A causes B – what does it mean?

There is a debatable issue that concerns the presence of causality in the interpretation of some physical relationships, such as those involved in electromagnetism. For example, “the dynamic change in magnetic field H causes the emergence of electric field E”. This is a common interpretation of one of the key Maxwell’s equations (originating in Faraday’s law). What does this “causes” mean? Is the meaning purely mathematical or is it more fundamental, or physical?

First of all, any man-made statements about real world phenomena are not strictly speaking physical, because they are formulated by humans within their perceptions, or, whether we want it or not, models, of the real world. So, even if we use English to express our perceptions we already depart from the “real physics”. Mathematics is just a man-made form of expression that is underpinned by some mathematical rigour.

Now let’s get back to the interpretation of the “causes” (or causality) relations. It is often synonymized  with the “gives rise” relation. Such relations present a lot of confusion if they originate from the interpretation of mathematical equations. For example, Faraday’s law in mathematical form, curl (E) = – dB/dt,  does not say anything about the RHS causing or giving rise to the LHS. (Recall that B is proportional to H with the permeability of the medium being the coefficient of proportionality.)

The interpretation problem, when taken outside pure mathematics leads to the question, for example, of HOW QUICKLY the RHS causes the LHS? And, here we have no firm answer. The question of “how quickly does the cause have an effect” is very much physical (yet neither Faraday nor Maxwell state anything about it!), because we are used to think that if A causes B, then we imply some temporal precedence between the event associated with A and the event associated with B. We also know that it is unlikely that this ‘causal precedence’ will effect faster than the speed of light (we haven’t seen any other evidence of information signalling acting faster than the speed of light!). Hence, the causality with the speed of light is something that may be the result of our causal interpretation. But, then this is probably wrong to assume that Faraday or Maxwell gave this sort of interpretation to the above relationship.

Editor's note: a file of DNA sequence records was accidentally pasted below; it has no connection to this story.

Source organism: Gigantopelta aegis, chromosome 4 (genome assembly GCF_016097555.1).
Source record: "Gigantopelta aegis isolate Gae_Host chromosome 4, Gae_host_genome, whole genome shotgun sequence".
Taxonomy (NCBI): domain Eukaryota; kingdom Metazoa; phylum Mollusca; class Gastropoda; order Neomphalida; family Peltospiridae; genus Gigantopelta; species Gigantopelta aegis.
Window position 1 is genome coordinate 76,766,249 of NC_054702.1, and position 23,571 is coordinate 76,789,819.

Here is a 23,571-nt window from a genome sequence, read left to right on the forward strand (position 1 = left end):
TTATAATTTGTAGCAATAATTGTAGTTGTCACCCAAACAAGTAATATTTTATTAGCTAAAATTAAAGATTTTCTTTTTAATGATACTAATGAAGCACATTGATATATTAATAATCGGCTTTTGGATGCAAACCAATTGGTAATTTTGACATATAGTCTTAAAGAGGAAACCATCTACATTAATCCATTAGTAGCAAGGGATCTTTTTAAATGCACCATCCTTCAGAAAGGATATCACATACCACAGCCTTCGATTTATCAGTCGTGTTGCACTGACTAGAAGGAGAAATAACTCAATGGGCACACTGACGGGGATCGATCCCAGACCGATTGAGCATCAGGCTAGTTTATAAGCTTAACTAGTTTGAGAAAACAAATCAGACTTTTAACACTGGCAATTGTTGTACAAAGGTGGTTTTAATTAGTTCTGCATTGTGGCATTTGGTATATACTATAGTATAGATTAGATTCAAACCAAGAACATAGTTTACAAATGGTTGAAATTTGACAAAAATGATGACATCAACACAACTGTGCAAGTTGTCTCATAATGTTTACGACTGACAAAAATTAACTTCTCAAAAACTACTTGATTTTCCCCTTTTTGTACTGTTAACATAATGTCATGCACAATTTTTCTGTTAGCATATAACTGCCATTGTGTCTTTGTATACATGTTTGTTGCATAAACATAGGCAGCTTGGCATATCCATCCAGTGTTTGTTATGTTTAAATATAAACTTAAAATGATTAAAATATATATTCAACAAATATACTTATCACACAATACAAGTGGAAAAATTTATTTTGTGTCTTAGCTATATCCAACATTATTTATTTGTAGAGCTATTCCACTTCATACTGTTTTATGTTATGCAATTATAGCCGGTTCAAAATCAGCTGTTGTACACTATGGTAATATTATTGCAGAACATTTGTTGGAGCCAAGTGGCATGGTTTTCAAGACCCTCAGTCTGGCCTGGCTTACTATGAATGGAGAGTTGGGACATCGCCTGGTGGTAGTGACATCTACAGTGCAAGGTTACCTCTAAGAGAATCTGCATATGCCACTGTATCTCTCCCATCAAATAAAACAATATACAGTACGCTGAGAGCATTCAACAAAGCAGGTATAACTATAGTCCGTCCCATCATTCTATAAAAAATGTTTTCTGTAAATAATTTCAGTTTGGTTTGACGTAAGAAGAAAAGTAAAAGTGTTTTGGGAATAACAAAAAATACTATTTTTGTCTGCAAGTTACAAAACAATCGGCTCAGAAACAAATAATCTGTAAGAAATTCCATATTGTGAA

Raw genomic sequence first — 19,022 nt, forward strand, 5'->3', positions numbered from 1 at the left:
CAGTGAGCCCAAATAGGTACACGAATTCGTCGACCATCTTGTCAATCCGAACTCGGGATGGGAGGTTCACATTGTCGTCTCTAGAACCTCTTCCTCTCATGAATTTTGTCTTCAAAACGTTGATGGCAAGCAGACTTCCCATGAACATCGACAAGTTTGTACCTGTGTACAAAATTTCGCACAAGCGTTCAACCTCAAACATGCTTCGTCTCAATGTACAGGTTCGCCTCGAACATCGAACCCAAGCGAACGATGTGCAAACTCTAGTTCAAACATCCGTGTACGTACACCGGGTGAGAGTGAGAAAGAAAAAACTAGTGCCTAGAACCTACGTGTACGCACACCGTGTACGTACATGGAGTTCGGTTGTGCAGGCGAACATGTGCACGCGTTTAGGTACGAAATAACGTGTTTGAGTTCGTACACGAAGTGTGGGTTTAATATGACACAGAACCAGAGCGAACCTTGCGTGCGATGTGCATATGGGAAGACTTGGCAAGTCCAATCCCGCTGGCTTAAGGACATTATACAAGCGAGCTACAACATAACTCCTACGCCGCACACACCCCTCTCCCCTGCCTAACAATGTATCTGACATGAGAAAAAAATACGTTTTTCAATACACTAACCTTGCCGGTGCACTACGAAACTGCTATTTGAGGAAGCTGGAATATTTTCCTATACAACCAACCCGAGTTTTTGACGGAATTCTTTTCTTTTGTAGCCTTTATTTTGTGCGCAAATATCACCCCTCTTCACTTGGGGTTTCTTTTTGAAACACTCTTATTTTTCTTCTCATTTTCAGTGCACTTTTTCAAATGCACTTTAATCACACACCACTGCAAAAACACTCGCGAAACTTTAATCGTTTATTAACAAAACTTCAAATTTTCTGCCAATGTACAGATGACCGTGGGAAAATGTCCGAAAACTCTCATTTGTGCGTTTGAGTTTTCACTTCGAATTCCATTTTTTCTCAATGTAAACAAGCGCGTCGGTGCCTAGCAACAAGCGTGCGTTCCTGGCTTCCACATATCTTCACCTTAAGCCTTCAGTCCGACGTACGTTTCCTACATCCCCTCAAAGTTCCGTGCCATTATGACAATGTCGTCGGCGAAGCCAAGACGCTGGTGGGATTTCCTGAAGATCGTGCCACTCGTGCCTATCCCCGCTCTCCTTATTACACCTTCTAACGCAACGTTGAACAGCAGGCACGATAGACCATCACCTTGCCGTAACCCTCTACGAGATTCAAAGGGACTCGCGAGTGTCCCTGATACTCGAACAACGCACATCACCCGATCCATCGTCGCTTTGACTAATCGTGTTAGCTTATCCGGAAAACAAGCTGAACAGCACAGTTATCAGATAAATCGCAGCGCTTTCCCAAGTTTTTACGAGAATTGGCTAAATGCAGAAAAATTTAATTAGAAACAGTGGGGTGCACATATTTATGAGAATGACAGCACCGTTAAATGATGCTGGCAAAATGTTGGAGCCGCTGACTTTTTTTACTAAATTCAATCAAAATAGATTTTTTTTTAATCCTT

Worth thinking about causality, isn’t it?

I have no clear answer, but in my opinion, reading the original materials on electromagnetic theory, such as Heaviside’s volumes, rather than modern textbooks would be a good recipe!

I recommend anyone interested in this debatable matter check out Ivor Catt’s view on it:



To the best of my knowledge, Catt was the first to have noticed and wrote about the fact that modern texts on electromagnetism actively use the ’causes’ interpretation of Maxwell’s equations. He also claims that such equations are “obvious truisms about any body or material moving in space”.  The debatable matter may then start to move from the question of the legitimacy of the causal interpretation of these equations towards the question of how useful these equations are for actual understanding of electromagnetism …





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